All is Fair Game

February 20th, 2009 12:59 PM


In an effort to curb the developing crisis mentioned in the above article, the U.S. Treasury announced on February 12 that commercial mortgage-backed securities are now eligible collateral for the Term Asset-Backed Loan Facility, better known as TALF.

TALF was created last November by the Federal Reserve Board in an effort to stimulate the credit flow following the economic downturn. At the time of creation, TALF authorized the Federal Reserve Bank of New York to lend up to $200 billion to holders of AAA-rated asset-backed securities collateralized by credit card loans, automobile loans, student loans and loans guaranteed by the Small Business Administration. The National Association of Realtors (NAR), through its subsidiary, Realtors Commercial Alliance (RCA), has been advocating the inclusion of commercial mortgage-backed securities in the group of loan securities backed by TALF.

“Expanding the TALF and opening it up to commercial mortgage-backed securities is a movement in the right direction and welcome news for the American economy,” said NAR President Charles McMillan.

“Though much still remains to be done, this policy decision will help reassure investors in the vital commercial real estate sector,” added RCA Chairman Robert Toothaker. “NAR will continue to work with Congress and the regulatory agencies as further options are considered to address the crisis in the credit market and ensure overall economic recovery.”


The U.S. Department of Housing and Urban Development (HUD) is raising the standards it requires for an appraiser to be qualified to perform appraisals on FHA home loans. In the past, FHA-approved appraisers had to be state licensed appraisers, but they did not have to be state certified.

That is beginning to change. Last October HUD stopped accepting FHA-approval applications from appraisers who did not have state certification. Non-certified appraisers who are currently FHA approved have until October 1 of this year to obtain state certification. If they fail to do so, they will be dropped from the FHA-approved appraiser roster. On that same date, all FHA-approved lenders will be required to use state certified appraisers on loans involving FHA-insured mortgages. The appraisers must be certified in the state where the property involved in the mortgage is appraised.


Most members of the Association of Foreign Investors in Real Estate (AFIRE) rank real estate in the United States No. 1 in secure property investment. An AFIRE membership survey, conducted late last year revealed that 53% of its members listed the USA as the “2008 Country providing the most stable and secure real estate investments."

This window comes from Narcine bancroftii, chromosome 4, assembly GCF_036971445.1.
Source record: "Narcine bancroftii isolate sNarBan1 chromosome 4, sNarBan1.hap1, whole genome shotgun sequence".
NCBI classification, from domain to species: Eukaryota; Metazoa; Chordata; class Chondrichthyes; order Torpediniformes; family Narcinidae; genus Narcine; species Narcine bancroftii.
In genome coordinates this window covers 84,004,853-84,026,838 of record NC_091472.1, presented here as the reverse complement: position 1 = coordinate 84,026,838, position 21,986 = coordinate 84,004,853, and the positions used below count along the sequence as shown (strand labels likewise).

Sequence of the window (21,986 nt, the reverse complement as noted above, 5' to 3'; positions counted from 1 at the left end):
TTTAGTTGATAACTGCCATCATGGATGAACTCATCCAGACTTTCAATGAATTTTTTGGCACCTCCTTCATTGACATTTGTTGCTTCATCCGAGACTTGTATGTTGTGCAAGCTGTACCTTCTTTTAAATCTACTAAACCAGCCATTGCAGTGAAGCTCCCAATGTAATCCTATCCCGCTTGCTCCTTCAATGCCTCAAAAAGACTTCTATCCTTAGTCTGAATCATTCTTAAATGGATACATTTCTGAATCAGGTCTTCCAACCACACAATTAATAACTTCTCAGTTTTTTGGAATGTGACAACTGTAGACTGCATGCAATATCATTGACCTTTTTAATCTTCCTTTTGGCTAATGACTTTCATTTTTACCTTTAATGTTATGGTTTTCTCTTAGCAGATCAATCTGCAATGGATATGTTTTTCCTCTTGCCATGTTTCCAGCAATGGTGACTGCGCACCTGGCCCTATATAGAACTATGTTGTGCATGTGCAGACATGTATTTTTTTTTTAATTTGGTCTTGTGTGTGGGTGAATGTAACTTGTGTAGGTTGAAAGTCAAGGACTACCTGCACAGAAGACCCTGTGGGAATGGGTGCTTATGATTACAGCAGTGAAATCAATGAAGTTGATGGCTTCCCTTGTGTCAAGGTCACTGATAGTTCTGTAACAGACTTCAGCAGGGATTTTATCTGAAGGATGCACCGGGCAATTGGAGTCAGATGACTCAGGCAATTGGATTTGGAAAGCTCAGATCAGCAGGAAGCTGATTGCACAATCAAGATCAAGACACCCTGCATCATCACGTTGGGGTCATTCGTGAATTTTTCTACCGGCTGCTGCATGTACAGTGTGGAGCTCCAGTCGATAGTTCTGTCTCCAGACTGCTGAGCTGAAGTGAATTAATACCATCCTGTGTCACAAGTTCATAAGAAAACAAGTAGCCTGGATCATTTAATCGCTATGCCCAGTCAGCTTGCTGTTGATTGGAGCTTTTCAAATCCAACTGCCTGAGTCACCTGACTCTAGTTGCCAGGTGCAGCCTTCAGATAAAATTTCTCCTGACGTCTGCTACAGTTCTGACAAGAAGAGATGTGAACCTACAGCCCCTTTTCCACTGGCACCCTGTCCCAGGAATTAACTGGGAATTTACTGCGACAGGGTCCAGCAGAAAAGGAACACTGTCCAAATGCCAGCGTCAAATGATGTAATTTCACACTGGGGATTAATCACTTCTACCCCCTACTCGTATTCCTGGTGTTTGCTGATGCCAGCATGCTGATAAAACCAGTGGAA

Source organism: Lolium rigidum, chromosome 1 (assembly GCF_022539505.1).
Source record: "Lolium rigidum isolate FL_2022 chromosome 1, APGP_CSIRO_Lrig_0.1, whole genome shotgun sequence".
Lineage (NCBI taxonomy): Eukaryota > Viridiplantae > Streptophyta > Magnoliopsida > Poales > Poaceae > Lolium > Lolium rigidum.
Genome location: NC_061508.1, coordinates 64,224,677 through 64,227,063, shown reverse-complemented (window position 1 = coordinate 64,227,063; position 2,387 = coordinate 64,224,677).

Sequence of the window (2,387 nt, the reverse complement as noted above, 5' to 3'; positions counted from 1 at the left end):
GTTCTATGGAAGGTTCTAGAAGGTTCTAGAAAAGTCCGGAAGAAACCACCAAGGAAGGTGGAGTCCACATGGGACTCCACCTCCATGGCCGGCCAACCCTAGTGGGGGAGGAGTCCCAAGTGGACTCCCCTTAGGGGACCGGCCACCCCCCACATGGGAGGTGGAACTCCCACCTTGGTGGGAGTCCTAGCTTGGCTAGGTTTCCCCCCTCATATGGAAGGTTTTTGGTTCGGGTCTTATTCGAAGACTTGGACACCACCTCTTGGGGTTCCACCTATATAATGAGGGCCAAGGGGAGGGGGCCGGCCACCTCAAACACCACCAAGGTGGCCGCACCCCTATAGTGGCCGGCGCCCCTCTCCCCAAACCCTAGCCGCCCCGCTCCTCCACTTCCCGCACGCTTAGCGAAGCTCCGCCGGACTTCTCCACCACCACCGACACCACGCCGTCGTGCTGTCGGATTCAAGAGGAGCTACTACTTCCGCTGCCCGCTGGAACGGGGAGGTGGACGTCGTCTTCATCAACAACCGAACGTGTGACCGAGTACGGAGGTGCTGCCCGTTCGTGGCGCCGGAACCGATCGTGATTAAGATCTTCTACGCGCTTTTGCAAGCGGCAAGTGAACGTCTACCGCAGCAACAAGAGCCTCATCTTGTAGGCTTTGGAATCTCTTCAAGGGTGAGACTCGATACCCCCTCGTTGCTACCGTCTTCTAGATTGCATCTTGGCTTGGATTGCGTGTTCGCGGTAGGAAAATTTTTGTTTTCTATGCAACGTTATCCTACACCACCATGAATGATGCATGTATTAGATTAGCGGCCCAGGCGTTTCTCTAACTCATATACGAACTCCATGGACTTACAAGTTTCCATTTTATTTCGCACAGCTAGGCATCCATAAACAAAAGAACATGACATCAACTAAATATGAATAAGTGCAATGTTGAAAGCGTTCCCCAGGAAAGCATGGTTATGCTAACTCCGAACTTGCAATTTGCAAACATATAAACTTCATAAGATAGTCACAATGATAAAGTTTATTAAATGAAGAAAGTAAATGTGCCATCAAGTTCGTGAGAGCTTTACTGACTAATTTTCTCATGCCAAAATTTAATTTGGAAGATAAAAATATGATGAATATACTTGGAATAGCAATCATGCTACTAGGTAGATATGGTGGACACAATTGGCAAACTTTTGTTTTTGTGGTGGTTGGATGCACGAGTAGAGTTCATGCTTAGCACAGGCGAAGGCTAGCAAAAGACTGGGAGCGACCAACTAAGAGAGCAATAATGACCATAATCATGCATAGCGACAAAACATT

“Our investor members have expressed a growing confidence and interest in U.S. real estate,” said AFIRE CEO James Fetgatter. “Their investment plans for 2009 for the U.S. resemble the flight to quality that is creating the demand for U.S. Treasuries."

Although AFIRE has less than 200 members, they collectively own about $1 trillion worth of real estate, over a third of which is in the United States. The survey also indicated that foreign lenders plan to increase lending by 58% in the USA during 2009.

“During the past year, AFIRE members generally took a measured stance towards new acquisitions,” said AFIRE Chairman MacLaine Kenan. “As they expect more favorable investment fundamentals to return in 2009, our members are posed to move more aggressively on acquisitions.”


Despite the difficult economic climate for commercial real estate, as well as other facets of the economy, the medical office business appears to be weathering the storm.

“There certainly are investors who want this type of property in their portfolio,” Dan Fasulo, managing director of Real Capital Analytics, said of medical offices. "It’s kind of a recession-proof bet.”

Sources, including the National Association of Realtors and the New York Times, indicate that real estate investors who deal in such property tend to have better access to credit than their non-medical counterparts. Doctors are, on the whole, considered less likely to move than other commercial tenants. Health care is also an industry where jobs are increasing, even during this period of economic downturn.

“There is still real leverage out there,” Neil Shapiro, who heads the health-care finance group of the New York law firm, Herrick Feinstein. “There is still the ability to get these deals done, versus a standard office building or shopping center.”

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Posted by Greg Shelley Phd on February 20th, 2009 12:59 PMPost a Comment

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